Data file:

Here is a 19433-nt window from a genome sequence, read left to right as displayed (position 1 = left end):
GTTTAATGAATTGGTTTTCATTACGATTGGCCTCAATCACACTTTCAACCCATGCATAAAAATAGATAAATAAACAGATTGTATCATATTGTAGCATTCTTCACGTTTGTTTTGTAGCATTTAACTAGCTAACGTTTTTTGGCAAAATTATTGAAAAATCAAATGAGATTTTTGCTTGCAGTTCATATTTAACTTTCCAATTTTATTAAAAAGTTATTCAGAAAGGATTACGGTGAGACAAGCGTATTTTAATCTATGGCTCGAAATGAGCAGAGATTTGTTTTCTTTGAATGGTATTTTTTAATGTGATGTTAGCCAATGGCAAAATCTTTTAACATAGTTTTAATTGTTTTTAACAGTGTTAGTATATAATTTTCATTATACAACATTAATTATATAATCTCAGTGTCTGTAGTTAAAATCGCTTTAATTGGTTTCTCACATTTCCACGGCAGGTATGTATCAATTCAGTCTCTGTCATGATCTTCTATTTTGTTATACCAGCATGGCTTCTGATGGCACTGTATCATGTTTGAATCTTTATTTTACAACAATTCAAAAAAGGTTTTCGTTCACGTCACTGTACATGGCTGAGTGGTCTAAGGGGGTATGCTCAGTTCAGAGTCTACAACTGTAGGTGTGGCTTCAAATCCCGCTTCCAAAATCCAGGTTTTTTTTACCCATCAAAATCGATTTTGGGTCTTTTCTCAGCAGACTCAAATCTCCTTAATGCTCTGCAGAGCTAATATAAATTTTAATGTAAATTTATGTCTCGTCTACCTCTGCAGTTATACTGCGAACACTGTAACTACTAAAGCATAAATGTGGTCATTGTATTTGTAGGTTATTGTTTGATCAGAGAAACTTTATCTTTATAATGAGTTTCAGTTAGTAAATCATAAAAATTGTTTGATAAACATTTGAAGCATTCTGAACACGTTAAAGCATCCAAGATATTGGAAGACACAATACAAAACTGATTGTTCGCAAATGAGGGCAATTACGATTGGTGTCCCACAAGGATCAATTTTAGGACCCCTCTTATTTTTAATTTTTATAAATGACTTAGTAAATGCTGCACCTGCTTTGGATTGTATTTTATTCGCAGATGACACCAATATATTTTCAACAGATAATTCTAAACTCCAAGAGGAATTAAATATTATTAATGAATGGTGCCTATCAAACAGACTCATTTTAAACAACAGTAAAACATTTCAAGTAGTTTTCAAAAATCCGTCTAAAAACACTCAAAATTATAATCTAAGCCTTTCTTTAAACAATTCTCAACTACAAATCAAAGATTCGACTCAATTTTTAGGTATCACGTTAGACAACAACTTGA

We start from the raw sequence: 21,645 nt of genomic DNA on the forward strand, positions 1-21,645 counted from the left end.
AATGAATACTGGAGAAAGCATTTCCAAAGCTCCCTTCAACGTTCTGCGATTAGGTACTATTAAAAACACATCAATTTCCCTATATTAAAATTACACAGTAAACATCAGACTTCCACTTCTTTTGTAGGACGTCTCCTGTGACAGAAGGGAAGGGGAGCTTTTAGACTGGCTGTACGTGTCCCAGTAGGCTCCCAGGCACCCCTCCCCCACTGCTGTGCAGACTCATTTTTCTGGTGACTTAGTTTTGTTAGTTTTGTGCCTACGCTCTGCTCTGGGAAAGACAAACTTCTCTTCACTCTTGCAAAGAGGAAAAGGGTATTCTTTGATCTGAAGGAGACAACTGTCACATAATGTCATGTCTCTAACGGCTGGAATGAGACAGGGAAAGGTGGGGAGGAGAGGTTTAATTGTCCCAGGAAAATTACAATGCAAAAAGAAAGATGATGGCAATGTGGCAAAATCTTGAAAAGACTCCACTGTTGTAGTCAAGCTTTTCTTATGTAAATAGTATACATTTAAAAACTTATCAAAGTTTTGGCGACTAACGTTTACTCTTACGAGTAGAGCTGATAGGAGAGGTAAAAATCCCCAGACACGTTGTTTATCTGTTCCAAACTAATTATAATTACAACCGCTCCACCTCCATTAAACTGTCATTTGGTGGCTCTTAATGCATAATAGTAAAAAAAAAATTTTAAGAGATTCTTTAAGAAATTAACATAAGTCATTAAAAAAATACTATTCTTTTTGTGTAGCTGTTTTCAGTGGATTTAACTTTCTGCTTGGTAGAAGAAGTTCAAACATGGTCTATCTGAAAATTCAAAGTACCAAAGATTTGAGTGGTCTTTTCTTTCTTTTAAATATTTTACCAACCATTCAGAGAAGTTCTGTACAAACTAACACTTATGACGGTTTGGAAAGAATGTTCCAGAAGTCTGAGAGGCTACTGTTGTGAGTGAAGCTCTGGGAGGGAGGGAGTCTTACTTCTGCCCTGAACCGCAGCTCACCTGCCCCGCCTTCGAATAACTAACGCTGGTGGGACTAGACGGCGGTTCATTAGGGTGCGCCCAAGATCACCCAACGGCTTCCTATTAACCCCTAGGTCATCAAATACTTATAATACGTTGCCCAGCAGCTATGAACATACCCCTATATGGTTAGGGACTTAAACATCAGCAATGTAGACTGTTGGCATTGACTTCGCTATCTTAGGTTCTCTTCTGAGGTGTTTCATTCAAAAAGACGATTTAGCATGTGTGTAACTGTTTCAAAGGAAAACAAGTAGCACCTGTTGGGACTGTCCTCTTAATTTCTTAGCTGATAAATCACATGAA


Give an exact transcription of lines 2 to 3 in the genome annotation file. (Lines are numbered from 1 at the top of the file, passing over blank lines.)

GTTTAATGAATTGGTTTTCATTACGATTGGCCTCAATCACACTTTCAACCCATGCATAAAAATAGATAAATAAACAGATTGTATCATATTGTAGCATTCTTCACGTTTGTTTTGTAGCATTTAACTAGCTAACGTTTTTTGGCAAAATTATTGAAAAATCAAATGAGATTTTTGCTTGCAGTTCATATTTAACTTTCCAATTTTATTAAAAAGTTATTCAGAAAGGATTACGGTGAGACAAGCGTATTTTAATCTATGGCTCGAAATGAGCAGAGATTTGTTTTCTTTGAATGGTATTTTTTAATGTGATGTTAGCCAATGGCAAAATCTTTTAACATAGTTTTAATTGTTTTTAACAGTGTTAGTATATAATTTTCATTATACAACATTAATTATATAATCTCAGTGTCTGTAGTTAAAATCGCTTTAATTGGTTTCTCACATTTCCACGGCAGGTATGTATCAATTCAGTCTCTGTCATGATCTTCTATTTTGTTATACCAGCATGGCTTCTGATGGCACTGTATCATGTTTGAATCTTTATTTTACAACAATTCAAAAAAGGTTTTCGTTCACGTCACTGTACATGGCTGAGTGGTCTAAGGGGGTATGCTCAGTTCAGAGTCTACAACTGTAGGTGTGGCTTCAAATCCCGCTTCCAAAATCCAGGTTTTTTTTACCCATCAAAATCGATTTTGGGTCTTTTCTCAGCAGACTCAAATCTCCTTAATGCTCTGCAGAGCTAATATAAATTTTAATGTAAATTTATGTCTCGTCTACCTCTGCAGTTATACTGCGAACACTGTAACTACTAAAGCATAAATGTGGTCATTGTATTTGTAGGTTATTGTTTGATCAGAGAAACTTTATCTTTATAATGAGTTTCAGTTAGTAAATCATAAAAATTGTTTGATAAACATTTGAAGCATTCTGAACACGTTAAAGCATCCAAGATATTGGAAGACACAATACAAAACTGATTGTTCGCAAATGAGGGCAATTACGATTGGTGTCCCACAAGGATCAATTTTAGGACCCCTCTTATTTTTAATTTTTATAAATGACTTAGTAAATGCTGCACCTGCTTTGGATTGTATTTTATTCGCAGATGACACCAATATATTTTCAACAGATAATTCTAAACTCCAAGAGGAATTAAATATTATTAATGAATGGTGCCTATCAAACAGACTCATTTTAAACAACAGTAAAACATTTCAAGTAGTTTTCAAAAATCCGTCTAAAAACACTCAAAATTATAATCTAAGCCTTTCTTTAAACAATTCTCAACTACAAATCAAAGATTCGACTCAATTTTTAGGTATCACGTTAGACAACAACTTGA

We start from the raw sequence: 21,645 nt of genomic DNA on the forward strand, positions 1-21,645 counted from the left end.